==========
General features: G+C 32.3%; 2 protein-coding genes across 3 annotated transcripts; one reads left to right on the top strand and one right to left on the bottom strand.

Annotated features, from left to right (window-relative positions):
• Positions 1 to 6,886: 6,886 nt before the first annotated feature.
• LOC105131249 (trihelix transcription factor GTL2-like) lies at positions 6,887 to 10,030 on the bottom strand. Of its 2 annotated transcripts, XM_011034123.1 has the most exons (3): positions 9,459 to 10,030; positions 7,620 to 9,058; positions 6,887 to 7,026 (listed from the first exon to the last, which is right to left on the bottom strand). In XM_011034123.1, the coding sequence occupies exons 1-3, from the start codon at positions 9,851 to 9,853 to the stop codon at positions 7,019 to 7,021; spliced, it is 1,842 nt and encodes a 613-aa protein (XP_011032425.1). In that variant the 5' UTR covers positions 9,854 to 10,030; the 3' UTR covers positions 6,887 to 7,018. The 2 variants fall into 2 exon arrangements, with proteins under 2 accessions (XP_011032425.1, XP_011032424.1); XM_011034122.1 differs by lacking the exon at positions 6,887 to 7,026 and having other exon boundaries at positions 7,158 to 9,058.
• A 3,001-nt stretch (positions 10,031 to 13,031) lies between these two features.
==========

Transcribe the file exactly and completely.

General features: G+C 32.3%; 2 protein-coding genes across 3 annotated transcripts; one reads left to right on the top strand and one right to left on the bottom strand.

Annotated features, from left to right (window-relative positions):
• Positions 1 to 6,886: 6,886 nt before the first annotated feature.
• LOC105131249 (trihelix transcription factor GTL2-like) lies at positions 6,887 to 10,030 on the bottom strand. Of its 2 annotated transcripts, XM_011034123.1 has the most exons (3): positions 9,459 to 10,030; positions 7,620 to 9,058; positions 6,887 to 7,026 (listed from the first exon to the last, which is right to left on the bottom strand). In XM_011034123.1, the coding sequence occupies exons 1-3, from the start codon at positions 9,851 to 9,853 to the stop codon at positions 7,019 to 7,021; spliced, it is 1,842 nt and encodes a 613-aa protein (XP_011032425.1). In that variant the 5' UTR covers positions 9,854 to 10,030; the 3' UTR covers positions 6,887 to 7,018. The 2 variants fall into 2 exon arrangements, with proteins under 2 accessions (XP_011032425.1, XP_011032424.1); XM_011034122.1 differs by lacking the exon at positions 6,887 to 7,026 and having other exon boundaries at positions 7,158 to 9,058.
• A 3,001-nt stretch (positions 10,031 to 13,031) lies between these two features.